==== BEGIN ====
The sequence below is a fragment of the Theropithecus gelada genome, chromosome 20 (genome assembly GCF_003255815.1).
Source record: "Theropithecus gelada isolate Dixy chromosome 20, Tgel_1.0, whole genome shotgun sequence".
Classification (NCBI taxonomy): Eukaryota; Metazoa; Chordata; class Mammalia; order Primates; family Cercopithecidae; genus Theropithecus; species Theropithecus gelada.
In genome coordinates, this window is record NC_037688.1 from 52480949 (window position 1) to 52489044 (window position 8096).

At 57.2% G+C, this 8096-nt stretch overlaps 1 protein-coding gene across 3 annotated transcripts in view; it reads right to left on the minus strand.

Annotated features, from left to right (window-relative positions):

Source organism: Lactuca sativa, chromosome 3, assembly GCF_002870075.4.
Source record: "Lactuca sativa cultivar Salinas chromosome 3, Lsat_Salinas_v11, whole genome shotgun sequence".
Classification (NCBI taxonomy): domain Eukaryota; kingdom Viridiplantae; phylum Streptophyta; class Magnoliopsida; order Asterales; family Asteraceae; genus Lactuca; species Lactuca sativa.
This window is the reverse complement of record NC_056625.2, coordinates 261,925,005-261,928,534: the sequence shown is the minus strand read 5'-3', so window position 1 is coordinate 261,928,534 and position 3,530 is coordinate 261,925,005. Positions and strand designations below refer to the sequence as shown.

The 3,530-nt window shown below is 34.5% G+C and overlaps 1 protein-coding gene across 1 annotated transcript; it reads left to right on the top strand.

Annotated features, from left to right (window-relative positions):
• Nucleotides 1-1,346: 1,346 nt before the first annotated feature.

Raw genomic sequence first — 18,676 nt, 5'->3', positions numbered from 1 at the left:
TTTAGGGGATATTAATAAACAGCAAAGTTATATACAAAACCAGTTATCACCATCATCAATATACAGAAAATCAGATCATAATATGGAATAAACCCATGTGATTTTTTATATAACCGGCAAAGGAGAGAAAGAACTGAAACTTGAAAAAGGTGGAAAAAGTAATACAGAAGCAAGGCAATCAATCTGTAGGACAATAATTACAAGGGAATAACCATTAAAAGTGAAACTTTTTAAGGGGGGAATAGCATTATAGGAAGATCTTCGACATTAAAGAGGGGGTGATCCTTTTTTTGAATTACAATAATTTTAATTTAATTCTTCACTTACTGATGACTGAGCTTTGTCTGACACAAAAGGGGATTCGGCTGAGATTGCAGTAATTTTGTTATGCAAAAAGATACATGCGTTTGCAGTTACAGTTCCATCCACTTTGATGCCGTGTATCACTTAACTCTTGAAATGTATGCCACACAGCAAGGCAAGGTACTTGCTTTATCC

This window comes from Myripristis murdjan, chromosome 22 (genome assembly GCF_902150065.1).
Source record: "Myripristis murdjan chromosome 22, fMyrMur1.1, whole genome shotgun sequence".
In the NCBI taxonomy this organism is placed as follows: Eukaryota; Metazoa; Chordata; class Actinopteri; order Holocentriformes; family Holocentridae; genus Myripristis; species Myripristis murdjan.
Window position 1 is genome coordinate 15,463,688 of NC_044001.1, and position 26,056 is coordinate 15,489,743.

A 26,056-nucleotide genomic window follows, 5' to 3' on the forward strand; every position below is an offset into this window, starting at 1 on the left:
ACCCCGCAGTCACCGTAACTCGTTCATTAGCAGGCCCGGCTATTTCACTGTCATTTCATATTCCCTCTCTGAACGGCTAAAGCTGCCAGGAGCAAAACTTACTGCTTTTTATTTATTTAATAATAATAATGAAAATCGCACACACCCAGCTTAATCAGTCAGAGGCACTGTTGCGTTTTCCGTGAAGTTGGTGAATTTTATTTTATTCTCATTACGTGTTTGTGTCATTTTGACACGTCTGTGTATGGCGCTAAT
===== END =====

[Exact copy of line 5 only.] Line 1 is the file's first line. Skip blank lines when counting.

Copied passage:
At 57.2% G+C, this 8096-nt stretch overlaps 1 protein-coding gene across 3 annotated transcripts in view; it reads right to left on the minus strand.